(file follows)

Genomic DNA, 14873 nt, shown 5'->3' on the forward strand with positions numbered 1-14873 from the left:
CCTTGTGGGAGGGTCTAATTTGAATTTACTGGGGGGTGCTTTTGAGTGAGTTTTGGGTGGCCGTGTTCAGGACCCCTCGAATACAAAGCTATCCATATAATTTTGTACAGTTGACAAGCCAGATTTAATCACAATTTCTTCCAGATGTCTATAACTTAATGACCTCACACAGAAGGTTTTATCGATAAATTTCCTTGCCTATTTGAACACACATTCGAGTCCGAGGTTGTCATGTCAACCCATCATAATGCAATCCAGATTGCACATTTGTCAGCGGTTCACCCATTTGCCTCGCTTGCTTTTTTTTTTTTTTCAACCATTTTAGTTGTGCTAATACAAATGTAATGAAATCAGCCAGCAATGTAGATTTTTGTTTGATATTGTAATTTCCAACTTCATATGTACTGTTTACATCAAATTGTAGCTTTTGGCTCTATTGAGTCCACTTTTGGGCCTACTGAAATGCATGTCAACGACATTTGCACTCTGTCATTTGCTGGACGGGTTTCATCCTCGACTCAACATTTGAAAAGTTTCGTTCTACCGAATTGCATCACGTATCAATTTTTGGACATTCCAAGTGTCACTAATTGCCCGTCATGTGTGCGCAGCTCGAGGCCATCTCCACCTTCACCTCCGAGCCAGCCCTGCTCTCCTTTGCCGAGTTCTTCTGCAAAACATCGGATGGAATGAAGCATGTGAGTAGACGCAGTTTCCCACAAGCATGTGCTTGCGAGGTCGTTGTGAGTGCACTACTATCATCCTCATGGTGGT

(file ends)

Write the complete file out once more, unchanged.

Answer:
Genomic DNA, 14873 nt, shown 5'->3' on the forward strand with positions numbered 1-14873 from the left:
CCTTGTGGGAGGGTCTAATTTGAATTTACTGGGGGGTGCTTTTGAGTGAGTTTTGGGTGGCCGTGTTCAGGACCCCTCGAATACAAAGCTATCCATATAATTTTGTACAGTTGACAAGCCAGATTTAATCACAATTTCTTCCAGATGTCTATAACTTAATGACCTCACACAGAAGGTTTTATCGATAAATTTCCTTGCCTATTTGAACACACATTCGAGTCCGAGGTTGTCATGTCAACCCATCATAATGCAATCCAGATTGCACATTTGTCAGCGGTTCACCCATTTGCCTCGCTTGCTTTTTTTTTTTTTTCAACCATTTTAGTTGTGCTAATACAAATGTAATGAAATCAGCCAGCAATGTAGATTTTTGTTTGATATTGTAATTTCCAACTTCATATGTACTGTTTACATCAAATTGTAGCTTTTGGCTCTATTGAGTCCACTTTTGGGCCTACTGAAATGCATGTCAACGACATTTGCACTCTGTCATTTGCTGGACGGGTTTCATCCTCGACTCAACATTTGAAAAGTTTCGTTCTACCGAATTGCATCACGTATCAATTTTTGGACATTCCAAGTGTCACTAATTGCCCGTCATGTGTGCGCAGCTCGAGGCCATCTCCACCTTCACCTCCGAGCCAGCCCTGCTCTCCTTTGCCGAGTTCTTCTGCAAAACATCGGATGGAATGAAGCATGTGAGTAGACGCAGTTTCCCACAAGCATGTGCTTGCGAGGTCGTTGTGAGTGCACTACTATCATCCTCATGGTGGT